Tortured relationship analogies aside, the Vikings' trade of Stefon Diggs to Buffalo — which happened in mid-March, at the outset of the pandemic, which sounds impossible in so many ways — was a deal that has worked out for the best for both teams and Diggs.

The Vikings received the draft pick that became the dynamic Justin Jefferson, a 1-for-1 wide receiver swap that doesn't usually work out so neatly. Diggs probably would have had a bigger impact than Jefferson on the 2020 Vikings (assuming he was healthy and happy, which are two big assumptions), but Jefferson looks like he will be a standout for years to come.

Diggs went to a team that wanted him, and he has put up huge numbers — 100 catches already — for a 10-3 team building a very good offense.

The circumstances of Diggs' departure from the Vikings have been covered before. He wasn't happy with an increasingly run-focused offense. Relationships became frayed. Eventually, his actions (missing practice) and words (social media musings) gave way to the trade.

There's not much to re-litigate since the swap was the rare one in which both sides benefited greatly, but a recent ESPN cover story on Diggs at least gives us an additional glimpse into what went wrong from his perspective. The key paragraph and quote:

In truth, though, Diggs' biggest problem wasn't the lack of touches; it was that he felt his conversations with Vikings officials were inauthentic. He didn't feel heard.

"I'm not gonna say [they were] peeing on me and telling me that it's raining," he says. "That's a little bit harsh." He considers his words. "But something like that. ... Once you don't have trust with a person, it's hard to do business."

Diggs seems to be getting everything he wants in Buffalo — at least for now. We'll see how long it lasts, and reserve the right to re-evaluate this trade again in a couple of years.

Here are four other things I'm thinking about:

* Sports in the last nine months, almost all of which have been spectator-free, have undoubtedly felt strange. It's been difficult, at least for me, to fully immerse myself in games — particularly college football and recently basketball, which have environments that seem so dependent on fans.

That said, if they are going to forge ahead with games ... the Gophers might as well go ahead and beat the Badgers on Saturday. It won't end the pandemic, but taking back the axe, ensuring another winning season and a trip to a bowl game — all while sticking Wisconsin with a losing season — would be a lot better than the alternative.

Gophers beat writer Megan Ryan and I discussed a lot of this and more on a video show Friday.

*Speaking of Justin Jefferson, the rookie Vikings WR seemed to be creeping into the Offensive Rookie of the Year discussion with his strong play and a little slide from Chargers QB Justin Herbert.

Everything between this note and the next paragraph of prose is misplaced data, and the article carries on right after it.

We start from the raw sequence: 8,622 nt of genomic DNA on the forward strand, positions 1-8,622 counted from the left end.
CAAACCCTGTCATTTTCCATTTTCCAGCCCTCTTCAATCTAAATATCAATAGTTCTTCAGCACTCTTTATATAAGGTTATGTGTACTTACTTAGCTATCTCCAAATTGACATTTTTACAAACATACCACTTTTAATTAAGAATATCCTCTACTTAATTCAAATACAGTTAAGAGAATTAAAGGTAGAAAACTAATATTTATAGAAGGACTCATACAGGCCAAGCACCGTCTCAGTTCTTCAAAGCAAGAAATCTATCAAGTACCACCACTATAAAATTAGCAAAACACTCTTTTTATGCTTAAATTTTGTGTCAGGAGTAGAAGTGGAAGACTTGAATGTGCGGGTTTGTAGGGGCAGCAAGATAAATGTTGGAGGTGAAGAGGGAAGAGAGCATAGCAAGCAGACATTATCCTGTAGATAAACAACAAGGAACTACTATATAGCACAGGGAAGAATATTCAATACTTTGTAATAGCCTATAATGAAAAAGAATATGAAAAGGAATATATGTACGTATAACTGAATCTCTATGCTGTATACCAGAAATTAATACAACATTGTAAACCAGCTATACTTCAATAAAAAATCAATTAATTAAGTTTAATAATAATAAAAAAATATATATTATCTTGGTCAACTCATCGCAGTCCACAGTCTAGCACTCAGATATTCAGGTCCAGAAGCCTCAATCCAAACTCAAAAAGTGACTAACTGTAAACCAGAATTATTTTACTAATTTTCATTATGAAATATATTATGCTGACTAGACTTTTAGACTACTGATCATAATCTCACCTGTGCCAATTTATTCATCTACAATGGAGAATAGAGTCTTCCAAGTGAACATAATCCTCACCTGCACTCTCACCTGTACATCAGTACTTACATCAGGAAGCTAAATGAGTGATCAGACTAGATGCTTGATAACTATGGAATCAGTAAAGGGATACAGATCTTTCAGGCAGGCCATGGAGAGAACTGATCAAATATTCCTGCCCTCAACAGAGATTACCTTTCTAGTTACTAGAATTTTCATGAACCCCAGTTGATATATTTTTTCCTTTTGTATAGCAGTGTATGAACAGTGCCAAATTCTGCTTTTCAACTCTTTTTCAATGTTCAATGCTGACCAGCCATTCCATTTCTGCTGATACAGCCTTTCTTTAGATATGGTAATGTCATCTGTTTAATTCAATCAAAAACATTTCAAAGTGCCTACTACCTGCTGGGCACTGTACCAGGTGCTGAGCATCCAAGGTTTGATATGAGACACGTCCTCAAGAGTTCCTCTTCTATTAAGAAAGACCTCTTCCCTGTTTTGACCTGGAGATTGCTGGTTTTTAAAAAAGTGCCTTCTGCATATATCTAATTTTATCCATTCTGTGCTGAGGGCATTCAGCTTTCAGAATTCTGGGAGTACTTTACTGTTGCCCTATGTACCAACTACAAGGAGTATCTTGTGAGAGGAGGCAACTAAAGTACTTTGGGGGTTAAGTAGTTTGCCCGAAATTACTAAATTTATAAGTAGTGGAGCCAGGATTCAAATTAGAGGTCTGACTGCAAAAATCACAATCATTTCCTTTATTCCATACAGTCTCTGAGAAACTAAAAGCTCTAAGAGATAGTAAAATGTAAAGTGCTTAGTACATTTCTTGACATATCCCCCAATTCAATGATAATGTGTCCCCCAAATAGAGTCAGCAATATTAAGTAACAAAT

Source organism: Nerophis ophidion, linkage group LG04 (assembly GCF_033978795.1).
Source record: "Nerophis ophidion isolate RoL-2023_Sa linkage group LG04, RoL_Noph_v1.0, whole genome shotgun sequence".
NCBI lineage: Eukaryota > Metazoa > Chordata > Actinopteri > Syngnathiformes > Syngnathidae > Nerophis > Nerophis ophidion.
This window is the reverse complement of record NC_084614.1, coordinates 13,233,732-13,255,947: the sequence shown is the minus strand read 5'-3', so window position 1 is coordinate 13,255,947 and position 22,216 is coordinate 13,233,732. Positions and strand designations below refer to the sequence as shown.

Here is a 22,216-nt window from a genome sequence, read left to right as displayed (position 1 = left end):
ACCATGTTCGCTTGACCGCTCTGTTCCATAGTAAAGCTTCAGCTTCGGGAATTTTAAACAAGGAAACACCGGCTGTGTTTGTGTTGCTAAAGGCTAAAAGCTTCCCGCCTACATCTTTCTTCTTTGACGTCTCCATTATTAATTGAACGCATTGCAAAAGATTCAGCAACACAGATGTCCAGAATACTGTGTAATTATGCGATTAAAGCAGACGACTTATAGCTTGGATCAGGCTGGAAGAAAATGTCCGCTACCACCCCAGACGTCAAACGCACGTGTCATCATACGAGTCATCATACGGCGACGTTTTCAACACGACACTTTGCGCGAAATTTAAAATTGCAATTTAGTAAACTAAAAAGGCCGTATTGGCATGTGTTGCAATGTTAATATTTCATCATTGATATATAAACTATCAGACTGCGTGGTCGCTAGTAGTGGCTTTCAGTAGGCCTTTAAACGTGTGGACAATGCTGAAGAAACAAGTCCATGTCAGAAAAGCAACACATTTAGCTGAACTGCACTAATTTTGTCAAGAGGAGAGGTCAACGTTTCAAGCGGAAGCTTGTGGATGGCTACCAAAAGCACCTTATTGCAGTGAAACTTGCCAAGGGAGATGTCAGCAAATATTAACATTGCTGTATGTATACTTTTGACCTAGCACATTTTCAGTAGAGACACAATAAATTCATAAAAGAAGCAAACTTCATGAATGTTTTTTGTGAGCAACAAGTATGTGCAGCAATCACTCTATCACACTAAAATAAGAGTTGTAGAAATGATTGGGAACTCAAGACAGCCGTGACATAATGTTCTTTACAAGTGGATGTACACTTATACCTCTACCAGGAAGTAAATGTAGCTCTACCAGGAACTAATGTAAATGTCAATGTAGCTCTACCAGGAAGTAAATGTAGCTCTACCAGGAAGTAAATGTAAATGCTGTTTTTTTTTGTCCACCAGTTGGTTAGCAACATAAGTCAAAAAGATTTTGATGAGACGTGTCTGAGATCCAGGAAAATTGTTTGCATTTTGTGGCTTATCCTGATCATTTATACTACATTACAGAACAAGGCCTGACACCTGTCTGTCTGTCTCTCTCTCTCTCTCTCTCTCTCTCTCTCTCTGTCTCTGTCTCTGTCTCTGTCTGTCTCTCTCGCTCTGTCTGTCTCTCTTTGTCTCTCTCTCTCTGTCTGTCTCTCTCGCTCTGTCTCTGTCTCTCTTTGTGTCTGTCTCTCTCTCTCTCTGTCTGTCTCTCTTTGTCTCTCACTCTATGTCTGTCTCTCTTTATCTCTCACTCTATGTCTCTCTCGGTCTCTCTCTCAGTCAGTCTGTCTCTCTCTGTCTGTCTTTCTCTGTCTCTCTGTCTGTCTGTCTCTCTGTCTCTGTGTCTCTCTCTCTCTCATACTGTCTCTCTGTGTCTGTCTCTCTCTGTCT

But Herbert led the Chargers to an overtime win with a late touchdown drive, which he capped with a QB sneak (after fumbling the previous attempt) for a 30-27 win over the Raiders on Thursday. He finished 22 of 32 for 314 yards and two touchdowns. It's going to be hard to top his rookie season.

Herbert's winning TD, by the way, came after Daniel Carlson had put the Raiders in front with an overtime field goal. Yes, this week of Vikings kicking drama would not have been complete without Carlson — whom they cut as a rookie in 2018 after a disastrous game in Green Bay — continuing to perform well in the clutch.

*If you're a Vikings fan, your best realistic hope for Minnesota reaching the postseason goes as follows: The Vikings beat the Bears on Sunday — pretty much a must-have game — while losing to the Saints in two weeks and defeating the Lions in the finale. Meanwhile, the Cardinals lose Sunday to the Eagles, defeat the 49ers in two weeks and lose to the Rams in the finale.

Why so specific with the two Cardinals losses? If the loss comes to San Francisco, that gives the 49ers (currently 5-8) a path to 8-8, where they would edge the Vikings and Cardinals in a three-way tiebreaker (and edge the Vikings in a two-team tiebreaker). If San Francisco loses this weekend at Dallas, the Vikings would root for the 49ers to beat Arizona instead.

If I've only served to confuse you more, I apologize. Bottom line: The Vikings (currently 6-7) beating the Bears and Lions and finishing with the same record as the Cardinals (currently 7-6) gets Minnesota in the playoffs, as long as the 49ers aren't also part of that tie.

*If you're going to say "it's only the preseason" when the Wolves lose, you have to do the same when they manage to win. Still, a 129-127 overtime win at Dallas was a much more palatable way to conclude the preseason after two ragged losses to Memphis.

Of particular note: Second-year wing Jarrett Culver had 18 points, made 2 of 3 from three-point range and finished as a plus-25 in 27 minutes.

Nights like that in the regular season would change my outlook on Culver and the Wolves as a whole.